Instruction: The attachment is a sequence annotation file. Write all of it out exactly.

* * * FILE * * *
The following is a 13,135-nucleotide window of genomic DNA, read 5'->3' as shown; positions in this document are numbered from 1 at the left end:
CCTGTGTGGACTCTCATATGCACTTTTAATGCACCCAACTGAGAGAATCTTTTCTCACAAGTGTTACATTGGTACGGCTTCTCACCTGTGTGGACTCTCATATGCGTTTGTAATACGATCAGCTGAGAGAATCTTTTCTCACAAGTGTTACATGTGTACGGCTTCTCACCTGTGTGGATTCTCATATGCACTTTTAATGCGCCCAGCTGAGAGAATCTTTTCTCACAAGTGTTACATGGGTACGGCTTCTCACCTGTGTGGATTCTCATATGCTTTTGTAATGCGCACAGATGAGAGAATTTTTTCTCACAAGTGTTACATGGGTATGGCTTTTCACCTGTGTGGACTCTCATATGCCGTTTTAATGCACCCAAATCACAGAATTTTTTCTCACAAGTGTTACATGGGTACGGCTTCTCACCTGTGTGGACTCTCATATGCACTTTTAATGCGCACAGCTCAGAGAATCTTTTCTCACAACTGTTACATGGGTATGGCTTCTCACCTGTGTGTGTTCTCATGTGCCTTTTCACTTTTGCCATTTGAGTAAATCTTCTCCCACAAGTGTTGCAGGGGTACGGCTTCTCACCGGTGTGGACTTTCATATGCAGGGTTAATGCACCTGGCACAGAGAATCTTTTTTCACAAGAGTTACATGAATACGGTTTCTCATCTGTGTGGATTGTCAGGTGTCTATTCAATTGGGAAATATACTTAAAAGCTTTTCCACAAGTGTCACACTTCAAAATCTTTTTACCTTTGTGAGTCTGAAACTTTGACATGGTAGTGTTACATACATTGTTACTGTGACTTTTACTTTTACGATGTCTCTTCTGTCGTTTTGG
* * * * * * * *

The following is a 13,135-nucleotide window of genomic DNA, read 5'->3' as shown; positions in this document are numbered from 1 at the left end:
CCTGTGTGGACTCTCATATGCACTTTTAATGCACCCAACTGAGAGAATCTTTTCTCACAAGTGTTACATTGGTACGGCTTCTCACCTGTGTGGACTCTCATATGCGTTTGTAATACGATCAGCTGAGAGAATCTTTTCTCACAAGTGTTACATGTGTACGGCTTCTCACCTGTGTGGATTCTCATATGCACTTTTAATGCGCCCAGCTGAGAGAATCTTTTCTCACAAGTGTTACATGGGTACGGCTTCTCACCTGTGTGGATTCTCATATGCTTTTGTAATGCGCACAGATGAGAGAATTTTTTCTCACAAGTGTTACATGGGTATGGCTTTTCACCTGTGTGGACTCTCATATGCCGTTTTAATGCACCCAAATCACAGAATTTTTTCTCACAAGTGTTACATGGGTACGGCTTCTCACCTGTGTGGACTCTCATATGCACTTTTAATGCGCACAGCTCAGAGAATCTTTTCTCACAACTGTTACATGGGTATGGCTTCTCACCTGTGTGTGTTCTCATGTGCCTTTTCACTTTTGCCATTTGAGTAAATCTTCTCCCACAAGTGTTGCAGGGGTACGGCTTCTCACCGGTGTGGACTTTCATATGCAGGGTTAATGCACCTGGCACAGAGAATCTTTTTTCACAAGAGTTACATGAATACGGTTTCTCATCTGTGTGGATTGTCAGGTGTCTATTCAATTGGGAAATATACTTAAAAGCTTTTCCACAAGTGTCACACTTCAAAATCTTTTTACCTTTGTGAGTCTGAAACTTTGACATGGTAGTGTTACATACATTGTTACTGTGACTTTTACTTTTACGATGTCTCTTCTGTCGTTTTGG